Don’t Follow the Money
I commend Richmond, California, Green Party Mayor Gayle McLaughlin for her dead-on description of what our two-party system is up to: “One party is moving us into a brick wall at 100 mph. The other is moving us there at 50 mph” [“Q&A,” Dec. 9, 2013]. I stopped voting for Democrats when Bill Clinton hit the scene. It’s time we stopped electing corporate Democrats, thus “losing by winning” over and over. Vote against the money!
Norman Michael Harman
harpers ferry, w.v.
A Nation Memory
Over fifty years ago, my grandfather Hy Janov introduced me to The Nation. When I visited him on weekends, he would invariably ask me to sit by him on the couch so he could read an excerpt from an article. He would then ask what I thought. Wonderful discussions ensued. After he died, my mother told me he had been one of the longest uninterrupted subscribers to the magazine. She was very sad about canceling his subscription.
Two years ago, while my mother lay dying, I found two copies of The Nation on her coffee table. I have kept those copies as a reminder of her presence and what is good and real and loving in life. These memories are so tender and deep for me that I want to thank all the people at The Nation who make this wonderful magazine possible—the magazine that I continue to read in my home and share with my grandchildren.
As a loyal subscriber, I always look forward to reading the painstaking, well-researched and meticulously written letters to the editor. So it is truly baffling to me what would possess the editors to waste invaluable space with out-of-place exercises in disjointed brevity and muddled abbreviation (suddenly appearing on the Letters page in every issue) from somewhere called the “Twitterverse,” a place and reference they apparently believe their readers will applaud as a sign that The Nation is keeping up with the times. It is, in fact, a dubious source that adds precious little to any ongoing discussion except to distract from and mar a feature that has always been such a distinctive and respected part of your publication. My hope is that sometime in the year 2014 you will reconsider this decision and reaffirm your respect for the written word by banishing this abomination and inappropriate eyesore. As we all know too well, there are various electronic havens, places and sites (including your own website) catering to folks who prefer curtness, but there are also hallowed grounds where endorsement and encouragement of such a practice clearly does not belong. I believe the printed pages of The Nation is one such place and certainly should not be yet another location catering to those who welcome every opportunity to nurture their diminishing attention spans and their inability to read or write actual letters.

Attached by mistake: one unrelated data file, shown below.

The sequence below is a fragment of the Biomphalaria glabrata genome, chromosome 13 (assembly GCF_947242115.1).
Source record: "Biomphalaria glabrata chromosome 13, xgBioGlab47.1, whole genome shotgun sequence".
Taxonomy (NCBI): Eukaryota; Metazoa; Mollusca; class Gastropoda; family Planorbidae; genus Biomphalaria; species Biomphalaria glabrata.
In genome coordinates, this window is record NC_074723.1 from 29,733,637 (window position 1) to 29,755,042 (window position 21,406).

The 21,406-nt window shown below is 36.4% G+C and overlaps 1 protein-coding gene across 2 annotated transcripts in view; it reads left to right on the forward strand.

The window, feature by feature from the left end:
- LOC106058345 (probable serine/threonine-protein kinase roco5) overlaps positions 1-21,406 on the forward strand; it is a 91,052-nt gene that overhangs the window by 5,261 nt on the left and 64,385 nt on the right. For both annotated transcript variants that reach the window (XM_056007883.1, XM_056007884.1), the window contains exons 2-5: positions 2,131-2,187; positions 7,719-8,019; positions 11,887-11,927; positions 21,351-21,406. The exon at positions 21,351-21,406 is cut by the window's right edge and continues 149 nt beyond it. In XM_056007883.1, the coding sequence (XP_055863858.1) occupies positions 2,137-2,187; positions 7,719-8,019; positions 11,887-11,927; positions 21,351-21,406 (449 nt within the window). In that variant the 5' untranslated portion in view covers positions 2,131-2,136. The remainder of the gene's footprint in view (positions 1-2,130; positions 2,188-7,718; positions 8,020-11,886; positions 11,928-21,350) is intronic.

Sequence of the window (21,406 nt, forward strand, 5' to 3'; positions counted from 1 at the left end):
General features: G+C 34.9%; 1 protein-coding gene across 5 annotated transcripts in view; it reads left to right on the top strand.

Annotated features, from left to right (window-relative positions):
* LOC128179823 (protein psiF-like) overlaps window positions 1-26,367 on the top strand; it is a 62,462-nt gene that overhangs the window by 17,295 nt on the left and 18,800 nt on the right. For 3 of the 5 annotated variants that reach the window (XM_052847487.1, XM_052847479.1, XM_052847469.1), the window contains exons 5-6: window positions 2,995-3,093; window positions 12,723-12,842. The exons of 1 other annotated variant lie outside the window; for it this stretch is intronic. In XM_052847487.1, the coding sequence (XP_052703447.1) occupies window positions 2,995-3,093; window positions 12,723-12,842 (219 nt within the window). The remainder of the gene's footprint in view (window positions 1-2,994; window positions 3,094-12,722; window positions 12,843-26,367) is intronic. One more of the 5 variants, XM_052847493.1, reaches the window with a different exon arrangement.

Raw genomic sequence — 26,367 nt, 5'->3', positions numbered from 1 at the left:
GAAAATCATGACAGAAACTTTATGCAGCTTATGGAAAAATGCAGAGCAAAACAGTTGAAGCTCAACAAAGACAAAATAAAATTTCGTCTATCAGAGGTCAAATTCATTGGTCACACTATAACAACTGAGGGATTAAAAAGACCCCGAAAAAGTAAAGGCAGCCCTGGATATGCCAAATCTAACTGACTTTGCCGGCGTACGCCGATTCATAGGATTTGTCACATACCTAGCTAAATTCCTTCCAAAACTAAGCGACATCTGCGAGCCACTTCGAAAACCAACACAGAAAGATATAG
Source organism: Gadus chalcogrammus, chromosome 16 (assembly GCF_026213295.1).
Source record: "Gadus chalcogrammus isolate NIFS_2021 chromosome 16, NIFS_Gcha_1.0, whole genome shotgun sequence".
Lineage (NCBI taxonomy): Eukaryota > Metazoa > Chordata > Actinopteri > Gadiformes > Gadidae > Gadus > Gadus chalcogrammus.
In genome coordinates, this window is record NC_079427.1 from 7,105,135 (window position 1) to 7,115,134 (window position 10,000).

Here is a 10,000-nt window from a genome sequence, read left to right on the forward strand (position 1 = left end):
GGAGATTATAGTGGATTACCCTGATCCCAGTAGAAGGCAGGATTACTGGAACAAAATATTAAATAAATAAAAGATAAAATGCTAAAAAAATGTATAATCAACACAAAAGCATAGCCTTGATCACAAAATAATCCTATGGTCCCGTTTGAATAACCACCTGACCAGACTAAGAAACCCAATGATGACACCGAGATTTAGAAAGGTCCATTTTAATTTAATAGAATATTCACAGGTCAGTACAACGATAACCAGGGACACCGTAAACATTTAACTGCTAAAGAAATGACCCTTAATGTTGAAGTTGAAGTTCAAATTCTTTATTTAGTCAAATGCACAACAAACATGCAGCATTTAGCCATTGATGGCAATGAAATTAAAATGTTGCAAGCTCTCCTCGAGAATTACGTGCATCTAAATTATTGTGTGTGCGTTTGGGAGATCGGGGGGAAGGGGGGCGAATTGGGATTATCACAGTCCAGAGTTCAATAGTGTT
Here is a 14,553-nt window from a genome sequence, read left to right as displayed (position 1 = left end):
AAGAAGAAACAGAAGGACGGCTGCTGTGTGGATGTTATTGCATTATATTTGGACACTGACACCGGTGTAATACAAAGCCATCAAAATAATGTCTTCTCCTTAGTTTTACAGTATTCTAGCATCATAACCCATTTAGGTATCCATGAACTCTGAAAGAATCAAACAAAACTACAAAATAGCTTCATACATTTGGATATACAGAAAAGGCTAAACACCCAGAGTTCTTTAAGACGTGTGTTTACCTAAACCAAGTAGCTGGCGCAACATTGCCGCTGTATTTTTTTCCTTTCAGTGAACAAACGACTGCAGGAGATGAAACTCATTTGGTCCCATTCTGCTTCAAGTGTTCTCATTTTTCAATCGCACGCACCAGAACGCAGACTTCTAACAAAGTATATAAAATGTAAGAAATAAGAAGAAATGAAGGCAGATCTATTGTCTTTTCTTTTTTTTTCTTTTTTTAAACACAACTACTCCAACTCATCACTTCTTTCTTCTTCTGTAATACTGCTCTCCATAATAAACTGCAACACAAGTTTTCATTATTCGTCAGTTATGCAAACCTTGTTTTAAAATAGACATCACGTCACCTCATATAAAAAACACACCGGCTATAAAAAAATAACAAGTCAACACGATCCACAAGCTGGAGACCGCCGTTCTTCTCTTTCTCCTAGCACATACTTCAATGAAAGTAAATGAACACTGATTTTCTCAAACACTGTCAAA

Hannah and Her Misters
David Rieff’s review of the film Hannah Arendt and his comments about her assessment of Eichmann were impressive and stimulating [“Hannah and Her Admirers,” Dec. 9]. Discussing Arendt’s view of Eichmann as an example of “the banality of evil,” however, Rieff attributes a major influence on her thinking to Heidegger; but it was Max Weber who stressed the creation of institutions after the rise of Protestantism. How people earned a living and became educated were determined by institutions controlled by bureaucrats. Arendt had a problem revealing the sources of some of her ideas.
David Rieff’s fair and probing review of Hannah Arendt missed one point: her phrase “banality of evil” refers to the trial itself. The four-month trial was far too long and detailed. Israeli Attorney General Gideon Hausner used the trial less to pursue justice than to explain to the world (and to young Israelis) what the Jewish people had gone through and why Israel must exist. Fair enough, but the endless repetition of horrors was overkill that started making observers numb. Every week revealed less that was new. Coverage soon slipped from page one, and many journalists moved on.
Arendt could be criticized for making Eichmann fit her earlier Origins of Totalitarianism, which argued that the search for individual evil was barking up the wrong tree. The greater evil is that such systems warp everyone, jailed and jailers alike, something Nelson Mandela understood. Arendt concluded that Eichmann was plenty evil and deserved to hang but cautioned against using individual evil as a substitute for systemic evil.
Contrary to David Rieff’s conclusion that Hannah Arendt showed “tolerant condescension” toward historians, her attention to Hilberg’s “magisterial history of the Shoah” in a journalistic work was, if anything, a testament to the seriousness with which she as a philosopher took history. A different observation seems closer to the mark: that she belonged to “a very Heideggerian order” in which the philosopher “sits at the apex of the culture.” Her passionate lifelong affair with thinking may have led to a distortion of the role of unthinking in relation to evil. “In her Kantian way, Arendt truly believed there was goodness inherent in the activity and practice of thinking,” Rieff says, adding, “Nothing could be more philosophical—or more ahistorical.” That does not necessarily entail condescension toward history. It does get to the heart of what is disturbing about her judgment of Eichmann, on the one hand, and Heidegger, on the other. In the case of Eichmann, the notion that he could have been so completely absorbed into his identity as a bureaucrat that he could not at the same time have been consumed by anti-Semitic ideology seems inconsistent with her sophisticated sense of paradox. Did Heidegger’s power as a thinker blind her to the possibility that he could also be as much the bureaucrat as Eichmann? Both examples lend support to those who have called attention to Arendt’s indifference to psychoanalytic thought and a related reticence to theorize feeling.
Donald Bruce Woll